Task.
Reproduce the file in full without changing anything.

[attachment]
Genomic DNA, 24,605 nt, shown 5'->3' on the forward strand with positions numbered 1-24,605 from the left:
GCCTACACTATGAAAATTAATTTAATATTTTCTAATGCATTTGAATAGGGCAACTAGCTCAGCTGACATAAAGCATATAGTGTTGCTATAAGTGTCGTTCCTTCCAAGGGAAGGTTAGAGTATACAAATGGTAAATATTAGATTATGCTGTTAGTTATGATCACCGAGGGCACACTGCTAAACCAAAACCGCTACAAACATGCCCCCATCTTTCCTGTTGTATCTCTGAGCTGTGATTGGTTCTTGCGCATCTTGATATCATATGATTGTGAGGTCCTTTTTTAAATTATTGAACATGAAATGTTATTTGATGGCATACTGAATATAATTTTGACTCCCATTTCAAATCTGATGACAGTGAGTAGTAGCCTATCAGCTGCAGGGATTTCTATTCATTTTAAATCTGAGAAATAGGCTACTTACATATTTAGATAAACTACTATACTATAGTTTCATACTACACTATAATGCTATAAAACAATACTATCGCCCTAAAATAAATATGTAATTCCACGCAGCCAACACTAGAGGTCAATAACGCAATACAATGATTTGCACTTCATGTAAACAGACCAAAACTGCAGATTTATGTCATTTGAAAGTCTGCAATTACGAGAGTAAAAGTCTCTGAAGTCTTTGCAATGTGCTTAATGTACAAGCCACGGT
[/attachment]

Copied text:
Genomic DNA, 24,605 nt, shown 5'->3' on the forward strand with positions numbered 1-24,605 from the left:
GCCTACACTATGAAAATTAATTTAATATTTTCTAATGCATTTGAATAGGGCAACTAGCTCAGCTGACATAAAGCATATAGTGTTGCTATAAGTGTCGTTCCTTCCAAGGGAAGGTTAGAGTATACAAATGGTAAATATTAGATTATGCTGTTAGTTATGATCACCGAGGGCACACTGCTAAACCAAAACCGCTACAAACATGCCCCCATCTTTCCTGTTGTATCTCTGAGCTGTGATTGGTTCTTGCGCATCTTGATATCATATGATTGTGAGGTCCTTTTTTAAATTATTGAACATGAAATGTTATTTGATGGCATACTGAATATAATTTTGACTCCCATTTCAAATCTGATGACAGTGAGTAGTAGCCTATCAGCTGCAGGGATTTCTATTCATTTTAAATCTGAGAAATAGGCTACTTACATATTTAGATAAACTACTATACTATAGTTTCATACTACACTATAATGCTATAAAACAATACTATCGCCCTAAAATAAATATGTAATTCCACGCAGCCAACACTAGAGGTCAATAACGCAATACAATGATTTGCACTTCATGTAAACAGACCAAAACTGCAGATTTATGTCATTTGAAAGTCTGCAATTACGAGAGTAAAAGTCTCTGAAGTCTTTGCAATGTGCTTAATGTACAAGCCACGGT